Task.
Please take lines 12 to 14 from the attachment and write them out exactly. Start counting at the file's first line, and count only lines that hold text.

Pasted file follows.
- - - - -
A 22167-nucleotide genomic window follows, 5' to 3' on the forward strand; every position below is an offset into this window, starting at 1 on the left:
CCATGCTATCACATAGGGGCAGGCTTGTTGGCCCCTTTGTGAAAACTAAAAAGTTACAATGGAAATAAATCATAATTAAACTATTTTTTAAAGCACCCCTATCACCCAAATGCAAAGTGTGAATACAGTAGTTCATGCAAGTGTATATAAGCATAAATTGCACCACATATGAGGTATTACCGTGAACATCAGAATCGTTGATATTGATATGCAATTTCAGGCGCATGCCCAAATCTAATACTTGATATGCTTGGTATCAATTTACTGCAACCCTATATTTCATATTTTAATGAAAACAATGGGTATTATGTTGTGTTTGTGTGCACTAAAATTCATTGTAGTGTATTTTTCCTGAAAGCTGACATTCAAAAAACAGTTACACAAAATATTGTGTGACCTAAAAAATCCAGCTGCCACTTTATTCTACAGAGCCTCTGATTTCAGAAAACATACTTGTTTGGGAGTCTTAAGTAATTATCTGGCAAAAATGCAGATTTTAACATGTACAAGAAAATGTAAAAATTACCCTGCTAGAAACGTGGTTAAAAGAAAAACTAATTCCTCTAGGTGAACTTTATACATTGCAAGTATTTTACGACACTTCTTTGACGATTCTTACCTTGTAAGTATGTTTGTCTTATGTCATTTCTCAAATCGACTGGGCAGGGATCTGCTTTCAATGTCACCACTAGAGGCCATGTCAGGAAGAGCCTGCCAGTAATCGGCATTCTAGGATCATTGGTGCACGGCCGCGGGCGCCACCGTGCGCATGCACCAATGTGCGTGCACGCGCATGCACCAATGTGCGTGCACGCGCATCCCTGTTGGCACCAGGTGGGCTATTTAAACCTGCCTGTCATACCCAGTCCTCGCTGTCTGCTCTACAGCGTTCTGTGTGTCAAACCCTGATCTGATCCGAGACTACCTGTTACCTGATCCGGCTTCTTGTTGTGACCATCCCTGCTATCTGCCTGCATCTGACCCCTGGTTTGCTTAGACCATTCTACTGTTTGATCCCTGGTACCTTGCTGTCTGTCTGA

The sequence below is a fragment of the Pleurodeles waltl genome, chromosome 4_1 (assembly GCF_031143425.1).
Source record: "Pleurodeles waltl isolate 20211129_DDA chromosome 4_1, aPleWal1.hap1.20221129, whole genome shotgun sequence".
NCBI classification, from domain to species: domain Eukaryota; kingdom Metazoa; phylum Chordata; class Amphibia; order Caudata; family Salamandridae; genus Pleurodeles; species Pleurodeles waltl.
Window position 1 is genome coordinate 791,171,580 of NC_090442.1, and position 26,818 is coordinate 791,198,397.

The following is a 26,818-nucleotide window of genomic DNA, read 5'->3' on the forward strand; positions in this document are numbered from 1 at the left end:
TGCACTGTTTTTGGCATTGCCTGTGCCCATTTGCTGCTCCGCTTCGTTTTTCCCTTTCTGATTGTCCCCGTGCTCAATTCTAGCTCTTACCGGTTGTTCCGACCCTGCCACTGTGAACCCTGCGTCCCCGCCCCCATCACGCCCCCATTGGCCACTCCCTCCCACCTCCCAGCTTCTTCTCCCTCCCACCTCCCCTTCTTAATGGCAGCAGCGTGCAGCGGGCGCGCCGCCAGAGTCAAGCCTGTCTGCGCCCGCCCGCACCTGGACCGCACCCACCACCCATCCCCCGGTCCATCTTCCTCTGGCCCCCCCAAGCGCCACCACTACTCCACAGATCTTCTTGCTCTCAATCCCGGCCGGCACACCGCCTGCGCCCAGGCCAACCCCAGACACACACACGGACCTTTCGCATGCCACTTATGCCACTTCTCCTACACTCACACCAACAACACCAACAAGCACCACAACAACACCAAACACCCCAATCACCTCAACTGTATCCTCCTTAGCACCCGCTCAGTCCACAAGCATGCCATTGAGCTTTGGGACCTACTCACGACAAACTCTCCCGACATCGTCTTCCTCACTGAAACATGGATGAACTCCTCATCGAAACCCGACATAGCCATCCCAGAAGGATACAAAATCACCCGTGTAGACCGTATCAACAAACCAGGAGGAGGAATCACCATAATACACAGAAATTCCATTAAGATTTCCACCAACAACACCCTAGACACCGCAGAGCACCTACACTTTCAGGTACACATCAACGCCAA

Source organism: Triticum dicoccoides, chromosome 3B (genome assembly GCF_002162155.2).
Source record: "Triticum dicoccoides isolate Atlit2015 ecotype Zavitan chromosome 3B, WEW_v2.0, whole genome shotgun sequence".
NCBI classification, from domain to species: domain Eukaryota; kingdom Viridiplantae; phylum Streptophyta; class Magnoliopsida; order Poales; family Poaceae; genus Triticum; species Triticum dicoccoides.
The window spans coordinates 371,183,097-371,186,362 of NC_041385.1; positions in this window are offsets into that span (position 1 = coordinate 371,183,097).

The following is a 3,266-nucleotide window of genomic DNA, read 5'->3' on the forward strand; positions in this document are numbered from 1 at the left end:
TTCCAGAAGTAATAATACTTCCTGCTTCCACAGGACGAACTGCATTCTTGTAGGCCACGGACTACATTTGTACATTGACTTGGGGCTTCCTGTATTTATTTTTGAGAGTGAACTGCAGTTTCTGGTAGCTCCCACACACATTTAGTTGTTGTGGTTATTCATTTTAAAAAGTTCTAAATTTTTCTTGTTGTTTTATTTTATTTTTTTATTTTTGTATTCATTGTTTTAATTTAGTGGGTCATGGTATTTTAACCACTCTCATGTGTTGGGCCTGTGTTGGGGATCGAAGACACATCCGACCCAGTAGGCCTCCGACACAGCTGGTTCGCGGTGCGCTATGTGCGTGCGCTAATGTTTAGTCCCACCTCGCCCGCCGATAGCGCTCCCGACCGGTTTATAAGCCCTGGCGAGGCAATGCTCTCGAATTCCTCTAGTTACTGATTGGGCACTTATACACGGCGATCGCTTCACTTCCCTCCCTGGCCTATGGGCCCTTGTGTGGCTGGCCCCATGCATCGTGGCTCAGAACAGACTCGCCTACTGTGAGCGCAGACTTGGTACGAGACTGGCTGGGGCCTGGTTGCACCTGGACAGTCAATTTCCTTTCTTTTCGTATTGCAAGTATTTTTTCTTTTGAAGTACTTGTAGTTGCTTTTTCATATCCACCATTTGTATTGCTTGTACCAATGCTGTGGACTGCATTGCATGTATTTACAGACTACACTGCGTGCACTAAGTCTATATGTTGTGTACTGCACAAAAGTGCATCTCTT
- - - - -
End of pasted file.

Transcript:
The window spans coordinates 371,183,097-371,186,362 of NC_041385.1; positions in this window are offsets into that span (position 1 = coordinate 371,183,097).

The following is a 3,266-nucleotide window of genomic DNA, read 5'->3' on the forward strand; positions in this document are numbered from 1 at the left end:
TTCCAGAAGTAATAATACTTCCTGCTTCCACAGGACGAACTGCATTCTTGTAGGCCACGGACTACATTTGTACATTGACTTGGGGCTTCCTGTATTTATTTTTGAGAGTGAACTGCAGTTTCTGGTAGCTCCCACACACATTTAGTTGTTGTGGTTATTCATTTTAAAAAGTTCTAAATTTTTCTTGTTGTTTTATTTTATTTTTTTATTTTTGTATTCATTGTTTTAATTTAGTGGGTCATGGTATTTTAACCACTCTCATGTGTTGGGCCTGTGTTGGGGATCGAAGACACATCCGACCCAGTAGGCCTCCGACACAGCTGGTTCGCGGTGCGCTATGTGCGTGCGCTAATGTTTAGTCCCACCTCGCCCGCCGATAGCGCTCCCGACCGGTTTATAAGCCCTGGCGAGGCAATGCTCTCGAATTCCTCTAGTTACTGATTGGGCACTTATACACGGCGATCGCTTCACTTCCCTCCCTGGCCTATGGGCCCTTGTGTGGCTGGCCCCATGCATCGTGGCTCAGAACAGACTCGCCTACTGTGAGCGCAGACTTGGTACGAGACTGGCTGGGGCCTGGTTGCACCTGGACAGTCAATTTCCTTTCTTTTCGTATTGCAAGTATTTTTTCTTTTGAAGTACTTGTAGTTGCTTTTTCATATCCACCATTTGTATTGCTTGTACCAATGCTGTGGACTGCATTGCATGTATTTACAGACTACACTGCGTGCACTAAGTCTATATGTTGTGTACTGCACAAAAGTGCATCTCTT